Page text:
ANI: It Gets Better

Published: 2007-03-31
Last Updated: 2007-04-02 13:05:05 UTC
by Kevin Liston (Version: 3)
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UPDATE 1-04-2007 (pm)
We continue to receive reports of sites hosting the malware, possibly to get ready for the Monday work day in Europe and the US. 

The Zeroday Emergency Response Team (ZERT) has released a patch to address the vulnerability, located here.  
Please remember this is an unofficial patch and is supplied on a as-is basis. You will need to remove it when Microsoft releases their patch.

UPDATE 01-04-2007 (am)

Microsoft has updated their advisory on this issue.  The vulnerable systems list has been amended  to include windows 2003 SP2.  
"March 31, 2007: Advisory revised to add additional information regarding Windows 2003 Service Pack 2, Microsoft Windows Server 2003 with SP2 for Itanium-based Systems, and Microsoft Windows Server 2003 x64 Edition Service Pack 2 in the “Related Software” section."
Whilst not confirmed, keep in mind that systems no longer supported may also be vulnerable.

iDefense has discovered a browser based ANI generation kit  tool.  You enter the payload URL, the password and the tool creates a ZIP file with all the relevant scripts and files.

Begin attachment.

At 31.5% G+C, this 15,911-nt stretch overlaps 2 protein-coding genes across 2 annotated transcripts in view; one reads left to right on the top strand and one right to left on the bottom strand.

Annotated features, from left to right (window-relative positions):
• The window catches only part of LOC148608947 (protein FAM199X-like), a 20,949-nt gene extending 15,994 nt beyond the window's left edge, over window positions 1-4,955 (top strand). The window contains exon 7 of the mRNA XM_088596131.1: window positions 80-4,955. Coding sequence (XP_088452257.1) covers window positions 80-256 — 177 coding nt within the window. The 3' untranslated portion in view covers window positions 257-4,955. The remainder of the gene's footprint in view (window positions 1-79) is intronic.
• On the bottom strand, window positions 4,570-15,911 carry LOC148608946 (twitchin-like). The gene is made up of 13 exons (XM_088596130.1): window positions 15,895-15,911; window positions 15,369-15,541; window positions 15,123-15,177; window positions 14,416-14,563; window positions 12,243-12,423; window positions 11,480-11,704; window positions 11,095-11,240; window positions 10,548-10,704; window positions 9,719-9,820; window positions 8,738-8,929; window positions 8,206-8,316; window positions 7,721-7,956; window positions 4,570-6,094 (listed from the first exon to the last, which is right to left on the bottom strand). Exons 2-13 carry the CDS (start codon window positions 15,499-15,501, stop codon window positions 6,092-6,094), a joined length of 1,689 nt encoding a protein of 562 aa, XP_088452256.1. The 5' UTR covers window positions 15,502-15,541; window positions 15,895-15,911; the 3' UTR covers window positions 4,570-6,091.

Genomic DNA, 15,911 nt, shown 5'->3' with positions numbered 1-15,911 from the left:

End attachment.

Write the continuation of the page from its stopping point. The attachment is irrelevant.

McAfee is now reporting a spam campaign that includes an ANI exploit attempt:

"March 31, 2007. The .ANI File Format vulnerability has seen an increase in exploit attempts in-the-wild. McAfee Avert Labs has detected many Web sites linking to other sites that attempt to exploit this vulnerability. We have also observed a spam run that tries to lure its recipients to Web sites hosting code exploiting this vulnerability. Technical details and exploit code can now be easily obtained from these malicious Web sites. Following links in unsolicited e-mails and visiting unknown Web sites are strongly discouraged."

This will affect email clients on vulnerable Operating Systems that render HTML.  Exploit could occur when the malicious message is either opened, previewed, or forwarded.


If you open up a folder with Explorer (not Internet Explorer) that has a malicious .ANI file (file-extension matters in this case) it will exploit the system.  At least automated processes won't trigger execution (unlike WMF.) (US-CERT Advisory)
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